Ex-cops, soldiers involved in gang behind bus attacks?

- Ramil Bajo () - August 8, 2007 - 12:00am

KORONADAL CITY – A member of the Al-Khobar extortion gang behind the spate of bombings of buses in Central Mindanao claimed that former policemen and soldiers are also involved in the group.

“Our group is composed of Muslims and Christians. We also have members coming from the police and military. They joined us because they are disappointed with the government,” said the man who introduced himself as an Al-Khobar member, in a mobile phone call to the Radyo Bombo station here Monday night.

Reports said Al-Khobar, mostly composed of disgruntled Moro guerrillas, has links with terror groups Abu Sayyaf and Jemaah Islamiyah which has trained its members in handling explosives.

When told of the anonymous caller’s mobile phone number, an official of Yellow Bus Line (YBL) Co., a victim of the bus bombings, said it was the same number used by a man who called up their office before blasts ripped through two of their buses in the company’s terminal here last Friday.

A Christian preacher was killed and 12 others were wounded in the twin explosions, the third attack against YBL for reportedly rejecting Al-Khobar’s demand for monthly “protection money.” 

No one was hurt in the first attack on an YBL air-conditioned bus last July 7. Eleven days later, a bomb went off in another YBL bus in the Tacurong City public terminal, wounding several passengers.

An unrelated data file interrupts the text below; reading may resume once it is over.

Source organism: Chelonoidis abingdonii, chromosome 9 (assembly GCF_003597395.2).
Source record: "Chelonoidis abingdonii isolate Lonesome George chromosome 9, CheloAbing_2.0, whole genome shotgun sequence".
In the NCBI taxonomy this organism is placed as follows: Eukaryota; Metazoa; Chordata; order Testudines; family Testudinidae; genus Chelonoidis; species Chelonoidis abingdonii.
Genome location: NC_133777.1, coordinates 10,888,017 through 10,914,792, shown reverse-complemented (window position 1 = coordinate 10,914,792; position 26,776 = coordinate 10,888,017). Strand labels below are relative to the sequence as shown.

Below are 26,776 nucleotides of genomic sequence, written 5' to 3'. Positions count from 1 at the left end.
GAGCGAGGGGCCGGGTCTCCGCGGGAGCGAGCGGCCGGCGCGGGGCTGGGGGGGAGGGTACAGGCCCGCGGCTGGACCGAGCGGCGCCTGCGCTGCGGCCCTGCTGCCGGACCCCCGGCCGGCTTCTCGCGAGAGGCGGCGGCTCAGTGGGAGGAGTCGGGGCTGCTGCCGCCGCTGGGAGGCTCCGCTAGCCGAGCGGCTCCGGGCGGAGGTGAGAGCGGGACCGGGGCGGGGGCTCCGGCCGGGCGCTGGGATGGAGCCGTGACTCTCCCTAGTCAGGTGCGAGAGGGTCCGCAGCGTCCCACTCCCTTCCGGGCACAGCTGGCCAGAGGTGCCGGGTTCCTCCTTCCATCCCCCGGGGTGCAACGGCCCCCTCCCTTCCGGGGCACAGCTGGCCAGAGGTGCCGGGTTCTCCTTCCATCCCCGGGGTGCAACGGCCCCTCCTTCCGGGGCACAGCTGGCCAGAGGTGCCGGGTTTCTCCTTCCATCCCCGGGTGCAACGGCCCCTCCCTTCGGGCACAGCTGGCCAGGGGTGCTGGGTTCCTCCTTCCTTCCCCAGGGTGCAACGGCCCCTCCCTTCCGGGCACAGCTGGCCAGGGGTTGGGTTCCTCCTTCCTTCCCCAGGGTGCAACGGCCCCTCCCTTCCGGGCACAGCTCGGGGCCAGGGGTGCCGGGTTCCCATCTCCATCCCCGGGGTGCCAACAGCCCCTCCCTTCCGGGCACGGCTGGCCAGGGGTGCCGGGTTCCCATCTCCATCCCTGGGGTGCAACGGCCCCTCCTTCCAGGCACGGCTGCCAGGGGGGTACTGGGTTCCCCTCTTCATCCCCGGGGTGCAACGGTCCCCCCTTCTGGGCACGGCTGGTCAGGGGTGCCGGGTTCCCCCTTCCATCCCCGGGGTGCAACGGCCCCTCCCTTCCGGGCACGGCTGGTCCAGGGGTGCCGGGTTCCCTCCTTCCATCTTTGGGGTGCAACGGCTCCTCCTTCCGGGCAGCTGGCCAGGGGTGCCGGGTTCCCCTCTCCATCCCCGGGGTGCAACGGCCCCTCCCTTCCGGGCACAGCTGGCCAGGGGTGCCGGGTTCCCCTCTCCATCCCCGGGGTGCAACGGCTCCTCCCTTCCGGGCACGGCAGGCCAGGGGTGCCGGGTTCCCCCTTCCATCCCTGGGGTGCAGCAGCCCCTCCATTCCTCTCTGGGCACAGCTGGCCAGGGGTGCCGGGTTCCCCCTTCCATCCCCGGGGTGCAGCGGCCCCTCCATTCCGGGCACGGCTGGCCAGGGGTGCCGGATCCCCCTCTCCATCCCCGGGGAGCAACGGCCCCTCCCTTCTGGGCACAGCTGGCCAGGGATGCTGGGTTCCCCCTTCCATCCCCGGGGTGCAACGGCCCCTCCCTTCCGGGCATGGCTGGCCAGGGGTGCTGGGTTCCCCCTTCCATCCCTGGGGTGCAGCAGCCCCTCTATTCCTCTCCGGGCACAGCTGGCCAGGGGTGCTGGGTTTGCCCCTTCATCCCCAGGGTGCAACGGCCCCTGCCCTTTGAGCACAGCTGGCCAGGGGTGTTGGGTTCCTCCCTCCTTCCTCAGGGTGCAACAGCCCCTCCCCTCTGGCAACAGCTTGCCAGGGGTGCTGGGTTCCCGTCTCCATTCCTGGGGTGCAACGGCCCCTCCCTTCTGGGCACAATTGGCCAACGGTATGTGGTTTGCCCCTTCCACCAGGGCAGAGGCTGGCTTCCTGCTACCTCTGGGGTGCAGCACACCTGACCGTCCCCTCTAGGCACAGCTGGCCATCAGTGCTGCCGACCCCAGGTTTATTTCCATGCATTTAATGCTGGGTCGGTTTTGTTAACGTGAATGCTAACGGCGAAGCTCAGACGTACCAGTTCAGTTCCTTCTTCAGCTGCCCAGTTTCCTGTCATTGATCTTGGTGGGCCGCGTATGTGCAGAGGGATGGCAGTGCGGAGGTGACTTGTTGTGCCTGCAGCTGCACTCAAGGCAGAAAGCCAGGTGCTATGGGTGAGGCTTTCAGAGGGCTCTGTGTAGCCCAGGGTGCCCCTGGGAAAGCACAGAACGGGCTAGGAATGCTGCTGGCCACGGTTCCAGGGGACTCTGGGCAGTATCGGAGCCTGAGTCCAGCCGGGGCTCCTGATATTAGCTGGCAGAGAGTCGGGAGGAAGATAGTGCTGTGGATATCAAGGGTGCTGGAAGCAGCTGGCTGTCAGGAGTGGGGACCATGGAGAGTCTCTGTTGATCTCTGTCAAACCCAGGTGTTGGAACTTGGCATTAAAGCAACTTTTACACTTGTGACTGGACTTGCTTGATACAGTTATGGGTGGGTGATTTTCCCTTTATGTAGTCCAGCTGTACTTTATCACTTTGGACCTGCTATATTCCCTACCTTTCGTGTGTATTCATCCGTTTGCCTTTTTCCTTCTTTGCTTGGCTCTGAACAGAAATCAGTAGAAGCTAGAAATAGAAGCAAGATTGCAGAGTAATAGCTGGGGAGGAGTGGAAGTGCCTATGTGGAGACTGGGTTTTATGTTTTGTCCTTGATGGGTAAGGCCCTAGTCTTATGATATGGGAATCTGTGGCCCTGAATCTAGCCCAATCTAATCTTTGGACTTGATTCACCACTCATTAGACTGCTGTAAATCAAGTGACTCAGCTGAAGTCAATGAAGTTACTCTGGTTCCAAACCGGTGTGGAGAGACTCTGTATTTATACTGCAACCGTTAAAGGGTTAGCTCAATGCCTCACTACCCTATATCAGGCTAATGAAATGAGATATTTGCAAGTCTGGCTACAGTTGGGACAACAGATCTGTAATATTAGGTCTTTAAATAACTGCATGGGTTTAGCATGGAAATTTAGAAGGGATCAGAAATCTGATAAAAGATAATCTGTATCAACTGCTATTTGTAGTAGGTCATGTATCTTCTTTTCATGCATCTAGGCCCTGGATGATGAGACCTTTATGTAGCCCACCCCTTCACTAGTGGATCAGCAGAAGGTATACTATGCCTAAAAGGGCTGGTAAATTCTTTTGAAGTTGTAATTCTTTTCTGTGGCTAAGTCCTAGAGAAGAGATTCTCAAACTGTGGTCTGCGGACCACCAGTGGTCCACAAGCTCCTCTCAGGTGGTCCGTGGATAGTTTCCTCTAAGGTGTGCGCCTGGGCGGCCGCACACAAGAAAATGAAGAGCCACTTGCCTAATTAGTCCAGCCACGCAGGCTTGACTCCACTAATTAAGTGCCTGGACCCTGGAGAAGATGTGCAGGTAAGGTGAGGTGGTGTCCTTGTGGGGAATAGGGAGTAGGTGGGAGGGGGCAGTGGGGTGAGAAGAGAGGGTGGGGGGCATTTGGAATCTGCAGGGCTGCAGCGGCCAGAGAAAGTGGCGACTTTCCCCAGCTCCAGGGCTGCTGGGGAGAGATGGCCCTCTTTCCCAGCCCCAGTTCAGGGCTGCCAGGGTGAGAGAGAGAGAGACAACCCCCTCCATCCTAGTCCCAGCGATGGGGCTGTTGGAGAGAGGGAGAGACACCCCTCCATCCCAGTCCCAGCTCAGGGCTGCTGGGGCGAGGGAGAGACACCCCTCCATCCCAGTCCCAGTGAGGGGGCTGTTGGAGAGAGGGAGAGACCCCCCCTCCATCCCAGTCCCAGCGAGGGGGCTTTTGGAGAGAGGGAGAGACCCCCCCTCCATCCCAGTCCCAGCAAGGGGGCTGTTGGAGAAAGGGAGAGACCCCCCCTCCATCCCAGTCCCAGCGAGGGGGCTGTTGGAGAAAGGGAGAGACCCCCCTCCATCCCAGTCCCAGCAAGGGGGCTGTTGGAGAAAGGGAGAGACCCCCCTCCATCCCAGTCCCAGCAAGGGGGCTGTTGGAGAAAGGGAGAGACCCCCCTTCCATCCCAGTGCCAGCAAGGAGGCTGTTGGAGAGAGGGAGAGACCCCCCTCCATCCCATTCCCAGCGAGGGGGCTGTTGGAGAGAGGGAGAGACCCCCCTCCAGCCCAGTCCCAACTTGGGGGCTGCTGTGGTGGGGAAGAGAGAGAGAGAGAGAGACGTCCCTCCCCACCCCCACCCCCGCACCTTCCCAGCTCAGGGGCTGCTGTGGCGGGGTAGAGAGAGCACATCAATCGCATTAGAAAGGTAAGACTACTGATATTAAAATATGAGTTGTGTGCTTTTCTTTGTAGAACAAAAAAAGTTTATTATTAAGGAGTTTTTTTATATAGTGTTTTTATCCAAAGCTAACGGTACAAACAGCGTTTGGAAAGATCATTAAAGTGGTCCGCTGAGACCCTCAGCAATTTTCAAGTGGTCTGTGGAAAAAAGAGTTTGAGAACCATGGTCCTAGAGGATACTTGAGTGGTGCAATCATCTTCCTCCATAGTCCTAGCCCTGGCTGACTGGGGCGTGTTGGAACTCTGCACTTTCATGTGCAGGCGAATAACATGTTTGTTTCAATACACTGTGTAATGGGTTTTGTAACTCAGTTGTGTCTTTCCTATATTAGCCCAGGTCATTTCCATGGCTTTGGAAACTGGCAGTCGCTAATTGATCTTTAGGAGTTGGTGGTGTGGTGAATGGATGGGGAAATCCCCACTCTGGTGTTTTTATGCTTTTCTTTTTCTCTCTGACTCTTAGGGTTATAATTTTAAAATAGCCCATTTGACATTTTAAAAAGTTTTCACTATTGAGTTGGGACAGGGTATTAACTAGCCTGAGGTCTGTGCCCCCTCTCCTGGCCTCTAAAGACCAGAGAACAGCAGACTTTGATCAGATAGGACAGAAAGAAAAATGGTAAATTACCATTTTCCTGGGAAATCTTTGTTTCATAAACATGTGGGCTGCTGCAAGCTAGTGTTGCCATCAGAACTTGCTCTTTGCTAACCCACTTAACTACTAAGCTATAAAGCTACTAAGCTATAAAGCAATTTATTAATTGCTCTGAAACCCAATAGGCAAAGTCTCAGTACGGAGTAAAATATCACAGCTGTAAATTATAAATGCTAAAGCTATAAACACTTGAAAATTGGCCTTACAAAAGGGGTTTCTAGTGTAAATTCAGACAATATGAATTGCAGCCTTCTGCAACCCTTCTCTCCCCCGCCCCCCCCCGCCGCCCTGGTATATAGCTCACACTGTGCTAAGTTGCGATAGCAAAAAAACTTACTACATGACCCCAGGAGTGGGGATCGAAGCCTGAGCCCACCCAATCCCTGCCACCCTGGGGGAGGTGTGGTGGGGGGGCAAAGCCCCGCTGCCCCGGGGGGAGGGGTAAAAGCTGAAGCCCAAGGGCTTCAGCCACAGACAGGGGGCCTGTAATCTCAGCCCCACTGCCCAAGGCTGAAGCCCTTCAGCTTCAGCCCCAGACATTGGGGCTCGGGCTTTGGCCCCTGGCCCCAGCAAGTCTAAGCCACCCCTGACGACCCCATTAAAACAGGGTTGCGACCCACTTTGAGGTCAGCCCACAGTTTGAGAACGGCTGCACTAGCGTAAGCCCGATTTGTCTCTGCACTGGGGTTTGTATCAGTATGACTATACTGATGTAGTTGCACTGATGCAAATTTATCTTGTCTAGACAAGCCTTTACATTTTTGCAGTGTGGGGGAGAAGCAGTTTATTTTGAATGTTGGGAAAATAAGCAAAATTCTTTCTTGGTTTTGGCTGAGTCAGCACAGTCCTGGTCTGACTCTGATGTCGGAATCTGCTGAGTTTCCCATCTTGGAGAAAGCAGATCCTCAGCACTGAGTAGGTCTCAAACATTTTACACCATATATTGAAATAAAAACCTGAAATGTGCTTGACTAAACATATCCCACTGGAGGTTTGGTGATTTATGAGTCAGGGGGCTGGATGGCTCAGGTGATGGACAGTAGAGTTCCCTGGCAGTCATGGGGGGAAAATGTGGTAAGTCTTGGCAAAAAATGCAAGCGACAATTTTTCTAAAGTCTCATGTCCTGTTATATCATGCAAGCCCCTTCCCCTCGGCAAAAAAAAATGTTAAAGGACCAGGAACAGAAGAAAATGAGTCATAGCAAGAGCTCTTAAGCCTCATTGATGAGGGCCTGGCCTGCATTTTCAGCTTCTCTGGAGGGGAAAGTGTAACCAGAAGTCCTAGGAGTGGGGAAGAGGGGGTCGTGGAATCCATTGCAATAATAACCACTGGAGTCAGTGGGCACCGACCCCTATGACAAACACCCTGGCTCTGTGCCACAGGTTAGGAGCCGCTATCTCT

The man appealed to the public to understand Al-Khobar, saying, “Hindi kami mga masamang tao (at) may prinsipyo ang aming grupo (We are not evil people and our group has a principle).”

When asked by a Radyo Bombo announcer why the group has been targeting YBL, the man said, “Dahil sa aming ipinaglalaban at hindi pa nila ibinibigay ang hinihingi namin (Because of what we are fighting for and they have not given our demands).”

Reports said Al-Khobar has been demanding P500,000 in monthly protection money from YBL owner Richie Yap.

South Cotabato Gov. Daisy Avance-Fuentes has reportedly offered “incentives” for information leading to the arrest of the YBL bombers.

As of press time, operations of YBL were still suspended.

Two teams of the Army’s 72nd Infantry Battalion, under the 10th Infantry Division based in Awang, Maguin­danao, were deployed to help secure the YBL terminal once the company resumes its operations.

Meanwhile, the YBL management has asked President Arroyo to intervene in their problem with Al-Khobar.

“We are appealing to President Arroyo to help us solve our problem with the Al-Khobar gang which is demanding illegal taxes from our company,” said Olimpio Par, who oversees the bus firm’s operations.

“She has the power to order the Philippine National Police and the Armed Forces to implement drastic moves against the extortion gang,” Par said.

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